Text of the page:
r range of actions which are not punitive or coercive. Power Mechanisms P Power and resistance always exists, thus liberation can never exist. Resistance only provides a new place for power struggle to exist. Defying the rules does not destroy the power of authority, but resistance becomes an opportunity for an e extension of power. There is no way out of power, and there’s no way to decide which form of power is better than another objectively (ie, what is better for you all) but I can chose w which one is best for myself. G Governmentality T The conduct of conduct Not about what the government does, but about the individual governing their o own actions Remember, biopower is meant to encourage us to make the correct decision, this r relies on the notion of governmentality to function. J Jeremy Bentham’s Panopticon a architectural design of a prison there is a high central tower, and then around the tower is a ring of c cells that are set down into the ground. From the tower you can see into the cells, but from each cell you c can only see the bottom of the tower, you can't see it. the prisoner assumes that the person in the tower is watching them, which it could, but ultimately, the person in the cell doesn't even k know if someone is in the tower. Because there could be someone there, you must act like someone is in there because otherwise you have to deal with the consequences. the deterance of uncertainty d Biopower situates the individual as a member of the population, when you take a hollistic view of society, then the individuals who fall outside of the norms and d deviate from the population pose a threat to the population t the enemy within Looking at the population as a body as something that can be politically healthy, then the individuals who deviate are essentially viruses in the h healthy political body, and thus should be eradicated. i if this is the way that we think, then people have to be killed. In order to maintain the health of the population, it is necessary to e eradicate those who pose a threat to the health of that population. T This necessitates a period 'cleansing’ and 'purging’ Hitler characterized 'negative’ virus groups (Jews, Queers, P Polish, etc) as a threat to the body politik. Spillover, first they came for, but that wasn’t me so I was quiet, then they c came for the, but that wasn’t me, etc, etc, until you’re captured. It’s a continuing process of categorical exclusions.

With each crises, there comes another distinction within society that can b be used to enemize some group. T The war on terror. only way we could justify Guantanimo Bay was the threat o of the danger within. Now N What? F Four moves (alternatives) A Archaeology d does not mean searching for pottery fragments it’s mapping out the structural relationship between words a and meaning. Twist on structuralist thought, wants to map out the m meaning of Discourse and its relation to its specific topic i individualism, security, etc These words and discourses can be related to one another through the connection of words. The same word in two d different specialties eg. Insurgence to a medical professional is the same word, but has different meaning to insurgence for a an army general. However, they are still inherently connected, just w with different meaning. L Like mapping in the fact that it’s very structural G Genealogy about ideas, the genealogy of biopower means we should go back and study the art of medicine, mental health, public health, the art of government and how it evolved h historically. Interested in how we got to where we’re at by looking at t the choices that we did not make. D Denaturalization says that we don’t find meaning, we make it. Moves away from positivism stating that the things that we believe to be the most obvious are actually the ones that conceal the most q questions what is sex? Not just male/ female, variants of chromosomal combinations, XXY XYY, females w who are chromosomally male and vice versa, etc. What does it mean that there are anthropologists say that there are five or six sexes? Why have we come t to the assumption that there are only two? The idea that we forget that we continually construct how I governments function, and so we comply with the way they function now. Every action you take is an independant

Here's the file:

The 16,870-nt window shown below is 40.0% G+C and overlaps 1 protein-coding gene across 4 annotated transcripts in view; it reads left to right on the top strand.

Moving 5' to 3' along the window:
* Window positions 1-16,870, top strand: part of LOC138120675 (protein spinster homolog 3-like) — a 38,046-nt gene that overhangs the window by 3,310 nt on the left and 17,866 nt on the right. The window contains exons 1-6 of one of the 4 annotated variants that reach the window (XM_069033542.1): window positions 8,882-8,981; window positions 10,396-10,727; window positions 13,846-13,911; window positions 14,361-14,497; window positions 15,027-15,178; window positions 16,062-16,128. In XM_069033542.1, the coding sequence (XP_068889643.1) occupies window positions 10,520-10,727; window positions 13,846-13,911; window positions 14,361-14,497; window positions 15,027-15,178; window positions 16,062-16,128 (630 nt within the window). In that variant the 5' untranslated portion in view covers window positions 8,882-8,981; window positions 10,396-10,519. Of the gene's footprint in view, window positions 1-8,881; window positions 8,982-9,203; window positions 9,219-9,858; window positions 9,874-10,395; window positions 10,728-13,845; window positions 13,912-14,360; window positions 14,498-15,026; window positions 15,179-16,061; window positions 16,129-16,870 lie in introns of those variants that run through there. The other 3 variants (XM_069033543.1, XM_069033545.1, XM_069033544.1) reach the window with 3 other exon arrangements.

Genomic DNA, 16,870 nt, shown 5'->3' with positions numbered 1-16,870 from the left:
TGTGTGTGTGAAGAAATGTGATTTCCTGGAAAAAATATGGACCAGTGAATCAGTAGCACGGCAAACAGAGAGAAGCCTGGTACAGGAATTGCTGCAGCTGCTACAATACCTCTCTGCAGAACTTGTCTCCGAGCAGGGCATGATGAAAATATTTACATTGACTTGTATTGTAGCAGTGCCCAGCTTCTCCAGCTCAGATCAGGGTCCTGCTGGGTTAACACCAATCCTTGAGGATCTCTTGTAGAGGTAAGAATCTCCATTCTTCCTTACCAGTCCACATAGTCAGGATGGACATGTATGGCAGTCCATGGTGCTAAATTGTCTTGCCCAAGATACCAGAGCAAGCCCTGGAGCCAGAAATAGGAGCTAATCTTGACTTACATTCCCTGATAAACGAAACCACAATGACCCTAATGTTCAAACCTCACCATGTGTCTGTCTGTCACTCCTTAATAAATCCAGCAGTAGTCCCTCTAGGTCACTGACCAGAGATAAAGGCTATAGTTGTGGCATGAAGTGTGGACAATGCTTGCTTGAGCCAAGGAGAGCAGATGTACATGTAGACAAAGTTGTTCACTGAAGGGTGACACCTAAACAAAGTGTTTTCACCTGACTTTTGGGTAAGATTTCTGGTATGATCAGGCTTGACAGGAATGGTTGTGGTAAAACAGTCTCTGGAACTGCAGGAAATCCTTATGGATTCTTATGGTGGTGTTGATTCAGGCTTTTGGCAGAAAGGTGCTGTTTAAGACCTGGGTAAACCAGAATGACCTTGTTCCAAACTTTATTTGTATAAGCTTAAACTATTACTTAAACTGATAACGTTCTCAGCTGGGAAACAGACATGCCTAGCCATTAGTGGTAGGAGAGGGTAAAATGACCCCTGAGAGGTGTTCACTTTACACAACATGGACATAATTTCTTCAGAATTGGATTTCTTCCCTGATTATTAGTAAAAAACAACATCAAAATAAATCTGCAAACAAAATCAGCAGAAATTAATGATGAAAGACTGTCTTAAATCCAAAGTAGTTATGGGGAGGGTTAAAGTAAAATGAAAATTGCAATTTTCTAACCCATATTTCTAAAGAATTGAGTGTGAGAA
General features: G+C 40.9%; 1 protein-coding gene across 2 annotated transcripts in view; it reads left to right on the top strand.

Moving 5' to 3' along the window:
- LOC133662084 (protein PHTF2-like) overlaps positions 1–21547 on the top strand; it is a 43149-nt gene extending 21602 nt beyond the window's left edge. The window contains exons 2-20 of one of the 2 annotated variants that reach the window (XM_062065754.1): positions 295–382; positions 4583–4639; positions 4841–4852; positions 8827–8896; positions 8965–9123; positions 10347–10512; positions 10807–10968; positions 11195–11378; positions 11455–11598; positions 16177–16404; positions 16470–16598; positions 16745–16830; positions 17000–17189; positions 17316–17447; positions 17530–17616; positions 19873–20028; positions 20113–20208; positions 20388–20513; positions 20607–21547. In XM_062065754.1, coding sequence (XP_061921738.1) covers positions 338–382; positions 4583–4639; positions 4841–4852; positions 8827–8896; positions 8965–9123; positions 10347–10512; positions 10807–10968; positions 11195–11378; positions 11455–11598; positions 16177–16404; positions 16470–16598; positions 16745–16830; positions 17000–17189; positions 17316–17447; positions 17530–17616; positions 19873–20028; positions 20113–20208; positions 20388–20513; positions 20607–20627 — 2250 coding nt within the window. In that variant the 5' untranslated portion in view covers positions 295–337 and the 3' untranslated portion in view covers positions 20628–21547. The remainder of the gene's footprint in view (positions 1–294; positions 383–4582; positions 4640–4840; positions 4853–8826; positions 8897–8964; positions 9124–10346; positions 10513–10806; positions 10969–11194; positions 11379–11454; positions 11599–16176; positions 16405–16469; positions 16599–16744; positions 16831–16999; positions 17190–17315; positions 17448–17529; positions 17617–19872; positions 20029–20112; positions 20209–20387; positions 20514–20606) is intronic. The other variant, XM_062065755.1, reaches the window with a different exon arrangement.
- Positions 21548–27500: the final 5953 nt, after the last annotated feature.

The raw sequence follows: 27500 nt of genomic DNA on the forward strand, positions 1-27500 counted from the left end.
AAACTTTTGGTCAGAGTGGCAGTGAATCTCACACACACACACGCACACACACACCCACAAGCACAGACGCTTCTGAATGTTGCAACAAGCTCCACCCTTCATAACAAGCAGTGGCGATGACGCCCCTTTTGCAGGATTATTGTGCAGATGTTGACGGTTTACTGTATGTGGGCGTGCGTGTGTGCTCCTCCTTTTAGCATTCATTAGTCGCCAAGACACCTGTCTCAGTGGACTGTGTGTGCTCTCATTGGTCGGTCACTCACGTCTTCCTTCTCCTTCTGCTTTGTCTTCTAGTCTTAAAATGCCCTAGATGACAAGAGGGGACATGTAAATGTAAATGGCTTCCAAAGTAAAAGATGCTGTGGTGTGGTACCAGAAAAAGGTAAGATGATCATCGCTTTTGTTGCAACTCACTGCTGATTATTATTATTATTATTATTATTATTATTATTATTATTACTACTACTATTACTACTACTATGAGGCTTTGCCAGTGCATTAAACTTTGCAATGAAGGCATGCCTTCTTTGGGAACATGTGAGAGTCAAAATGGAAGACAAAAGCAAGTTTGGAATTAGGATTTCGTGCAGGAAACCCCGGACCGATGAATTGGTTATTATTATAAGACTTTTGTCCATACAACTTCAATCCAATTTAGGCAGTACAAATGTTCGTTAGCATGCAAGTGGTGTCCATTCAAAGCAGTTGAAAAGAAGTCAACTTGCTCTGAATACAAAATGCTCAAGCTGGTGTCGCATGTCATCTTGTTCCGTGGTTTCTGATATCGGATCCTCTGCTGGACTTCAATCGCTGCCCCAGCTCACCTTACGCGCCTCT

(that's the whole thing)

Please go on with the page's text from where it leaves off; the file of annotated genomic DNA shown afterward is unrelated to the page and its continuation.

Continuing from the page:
m move toward constructing the state Thus we need to ‘denaturalize’ our ideas of things like sex and the state in order to challenge the assumptions that created them and take a more active understanding of how t these things are constructed. Problemitization P taking something that we are certain about and turning it i into a question. w we absolutely know that there are two sexes jk, we don’t really know that. we should see this as a beginning of study, not an end. C Check the box M/F this makes the assumption that there are only two sexes rather than accepting that there may be other sexes. It’s far more productive to question the existence of alternative sexes.